What is decubitus?
Decubitus, also referred to as pressure ulcers, are wounds on the skin and its underlying tissue that emerge due to enduring pressure on the skin. People who are bedridden and are unable to reposition themselves, and people who are unable to identify the need for repositioning, are at high risk of developing pressure ulcers.
Once a pressure ulcer has developed it is extremely painful for the patient and it increases the workload of caregivers considerably. Annually this costs the EU more than 15 billion euros.
Pressure ulcers statistics
annually spent on taking care of pressure ulcers. 
of the patients in hospital develop pressure ulcers during their stay. Another 7.5% of the people with pressure ulcers develop them in other healthcare environment. In chronic care institutions, 7.1% of people develop pressure ulcers. 
reduction in the risk of developing pressure ulcers can be realized by monitoring people's positioning. 
Pressure ulcer prevention
There are three aspects that influence the development of pressure ulcers: immobility, nutrition, and skin condition.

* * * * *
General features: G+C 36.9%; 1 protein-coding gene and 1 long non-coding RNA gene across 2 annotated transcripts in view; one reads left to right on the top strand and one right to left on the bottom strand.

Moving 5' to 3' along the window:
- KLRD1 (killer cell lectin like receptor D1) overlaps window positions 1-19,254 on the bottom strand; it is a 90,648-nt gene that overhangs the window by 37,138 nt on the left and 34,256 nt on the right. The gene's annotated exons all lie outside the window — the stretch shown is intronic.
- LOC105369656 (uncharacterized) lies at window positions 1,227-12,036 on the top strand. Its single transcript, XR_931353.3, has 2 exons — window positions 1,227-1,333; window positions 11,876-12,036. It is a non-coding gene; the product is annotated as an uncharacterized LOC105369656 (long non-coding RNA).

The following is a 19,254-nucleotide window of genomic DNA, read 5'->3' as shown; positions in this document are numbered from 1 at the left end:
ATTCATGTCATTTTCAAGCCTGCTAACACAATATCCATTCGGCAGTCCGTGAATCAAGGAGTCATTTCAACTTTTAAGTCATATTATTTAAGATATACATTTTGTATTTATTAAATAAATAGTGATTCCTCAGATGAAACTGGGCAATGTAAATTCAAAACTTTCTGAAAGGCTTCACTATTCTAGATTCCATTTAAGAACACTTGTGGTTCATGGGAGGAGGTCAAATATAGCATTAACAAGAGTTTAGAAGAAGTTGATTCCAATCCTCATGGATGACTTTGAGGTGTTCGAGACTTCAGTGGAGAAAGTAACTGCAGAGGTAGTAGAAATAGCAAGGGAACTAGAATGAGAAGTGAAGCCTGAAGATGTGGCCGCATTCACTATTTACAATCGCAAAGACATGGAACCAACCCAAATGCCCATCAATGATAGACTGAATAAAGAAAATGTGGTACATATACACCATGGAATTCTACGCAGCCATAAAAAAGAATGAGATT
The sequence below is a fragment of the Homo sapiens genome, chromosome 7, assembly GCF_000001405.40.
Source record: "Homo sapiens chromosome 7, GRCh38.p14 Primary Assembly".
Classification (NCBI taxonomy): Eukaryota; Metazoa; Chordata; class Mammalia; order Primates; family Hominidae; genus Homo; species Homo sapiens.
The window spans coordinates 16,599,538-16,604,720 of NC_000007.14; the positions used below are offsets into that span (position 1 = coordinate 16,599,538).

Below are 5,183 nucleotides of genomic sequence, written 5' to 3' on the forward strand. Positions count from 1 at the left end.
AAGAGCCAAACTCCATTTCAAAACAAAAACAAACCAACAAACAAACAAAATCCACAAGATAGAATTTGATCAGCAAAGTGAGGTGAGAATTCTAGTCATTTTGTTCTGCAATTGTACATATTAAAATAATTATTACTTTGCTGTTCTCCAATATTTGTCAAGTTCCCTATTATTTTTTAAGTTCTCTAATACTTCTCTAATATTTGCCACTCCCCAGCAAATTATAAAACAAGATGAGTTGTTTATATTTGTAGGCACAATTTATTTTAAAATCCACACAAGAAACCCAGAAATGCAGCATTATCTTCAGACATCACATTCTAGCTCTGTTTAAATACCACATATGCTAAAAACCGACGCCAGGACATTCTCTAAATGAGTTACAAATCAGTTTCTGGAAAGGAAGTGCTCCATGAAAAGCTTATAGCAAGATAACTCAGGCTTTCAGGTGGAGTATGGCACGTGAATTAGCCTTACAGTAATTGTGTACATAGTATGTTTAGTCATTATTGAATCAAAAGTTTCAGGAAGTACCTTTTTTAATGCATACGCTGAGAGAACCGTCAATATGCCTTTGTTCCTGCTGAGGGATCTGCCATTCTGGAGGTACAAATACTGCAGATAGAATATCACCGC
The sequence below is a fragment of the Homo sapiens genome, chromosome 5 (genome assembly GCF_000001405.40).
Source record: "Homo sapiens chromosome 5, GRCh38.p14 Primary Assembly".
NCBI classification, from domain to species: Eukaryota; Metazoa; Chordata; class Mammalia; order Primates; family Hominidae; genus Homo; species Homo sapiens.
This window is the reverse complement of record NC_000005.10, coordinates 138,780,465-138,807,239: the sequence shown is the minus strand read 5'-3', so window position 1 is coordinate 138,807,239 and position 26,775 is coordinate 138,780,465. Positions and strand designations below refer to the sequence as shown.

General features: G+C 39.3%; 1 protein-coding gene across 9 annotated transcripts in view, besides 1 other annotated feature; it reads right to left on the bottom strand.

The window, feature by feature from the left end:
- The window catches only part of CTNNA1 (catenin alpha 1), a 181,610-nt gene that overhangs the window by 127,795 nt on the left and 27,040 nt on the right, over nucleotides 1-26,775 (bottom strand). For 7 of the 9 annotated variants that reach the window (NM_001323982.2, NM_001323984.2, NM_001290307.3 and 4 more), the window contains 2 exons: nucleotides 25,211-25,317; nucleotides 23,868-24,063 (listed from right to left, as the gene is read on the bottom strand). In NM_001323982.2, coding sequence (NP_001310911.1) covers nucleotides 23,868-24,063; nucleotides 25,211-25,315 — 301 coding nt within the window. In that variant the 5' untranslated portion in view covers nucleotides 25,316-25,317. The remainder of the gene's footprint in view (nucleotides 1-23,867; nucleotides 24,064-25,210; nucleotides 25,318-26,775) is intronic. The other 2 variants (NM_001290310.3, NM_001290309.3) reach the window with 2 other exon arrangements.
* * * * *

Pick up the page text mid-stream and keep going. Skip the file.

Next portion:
Due to immobility a patient is not always able to change their position. In this case they depend on caregivers to help them reposition. Caregivers usually follow a repositioning schedule to ensure the pressure points on the patient's skin are regularly alternated.
There are various aids to relieve and alternate a patients pressure points, such as anti-decubitus foam- and air change mattresses. Nevertheless, even with these aids it is still necessary to reposition the patients on a regular basis.
This can be challenging in healthcare environments in which labor is demanding. Literature shows that on average only 26% - 69% of the time caregivers comply with the repositioning schedule. [3-5]
Nurses are not constantly at their patients bedside so they are not able to see when the patient last repositioned themselves. In addition, due to the hectic pace of the day, a deviation from the repositioning schedule is sometimes inevitable.
Although it rarely seems acute, there should actually be continuous attention for the patients positioning. However considering the more visible acute situations, this is sometimes difficult to take into account.
Monitoring the patient's posture and giving a signal to nurses when the patient needs repositioning can reduce the risk of pressure ulcers by 88%.